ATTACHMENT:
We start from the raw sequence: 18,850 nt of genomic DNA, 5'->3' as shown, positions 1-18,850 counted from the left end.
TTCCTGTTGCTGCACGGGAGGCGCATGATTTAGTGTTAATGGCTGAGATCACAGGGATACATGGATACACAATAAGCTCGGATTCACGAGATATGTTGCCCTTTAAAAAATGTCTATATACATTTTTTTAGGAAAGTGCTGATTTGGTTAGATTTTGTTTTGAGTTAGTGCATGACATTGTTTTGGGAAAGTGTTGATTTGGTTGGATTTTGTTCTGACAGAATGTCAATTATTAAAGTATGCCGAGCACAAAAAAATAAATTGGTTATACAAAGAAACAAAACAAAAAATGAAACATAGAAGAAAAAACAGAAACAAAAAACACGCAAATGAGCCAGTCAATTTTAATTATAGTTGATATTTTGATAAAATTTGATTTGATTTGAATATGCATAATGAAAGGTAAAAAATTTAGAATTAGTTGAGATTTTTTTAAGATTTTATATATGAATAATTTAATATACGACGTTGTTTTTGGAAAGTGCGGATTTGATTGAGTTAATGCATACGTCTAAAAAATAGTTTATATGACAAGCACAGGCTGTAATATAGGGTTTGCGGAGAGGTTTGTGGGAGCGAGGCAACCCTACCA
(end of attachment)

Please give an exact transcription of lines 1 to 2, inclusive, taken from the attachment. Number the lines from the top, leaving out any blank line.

We start from the raw sequence: 18,850 nt of genomic DNA, 5'->3' as shown, positions 1-18,850 counted from the left end.
TTCCTGTTGCTGCACGGGAGGCGCATGATTTAGTGTTAATGGCTGAGATCACAGGGATACATGGATACACAATAAGCTCGGATTCACGAGATATGTTGCCCTTTAAAAAATGTCTATATACATTTTTTTAGGAAAGTGCTGATTTGGTTAGATTTTGTTTTGAGTTAGTGCATGACATTGTTTTGGGAAAGTGTTGATTTGGTTGGATTTTGTTCTGACAGAATGTCAATTATTAAAGTATGCCGAGCACAAAAAAATAAATTGGTTATACAAAGAAACAAAACAAAAAATGAAACATAGAAGAAAAAACAGAAACAAAAAACACGCAAATGAGCCAGTCAATTTTAATTATAGTTGATATTTTGATAAAATTTGATTTGATTTGAATATGCATAATGAAAGGTAAAAAATTTAGAATTAGTTGAGATTTTTTTAAGATTTTATATATGAATAATTTAATATACGACGTTGTTTTTGGAAAGTGCGGATTTGATTGAGTTAATGCATACGTCTAAAAAATAGTTTATATGACAAGCACAGGCTGTAATATAGGGTTTGCGGAGAGGTTTGTGGGAGCGAGGCAACCCTACCA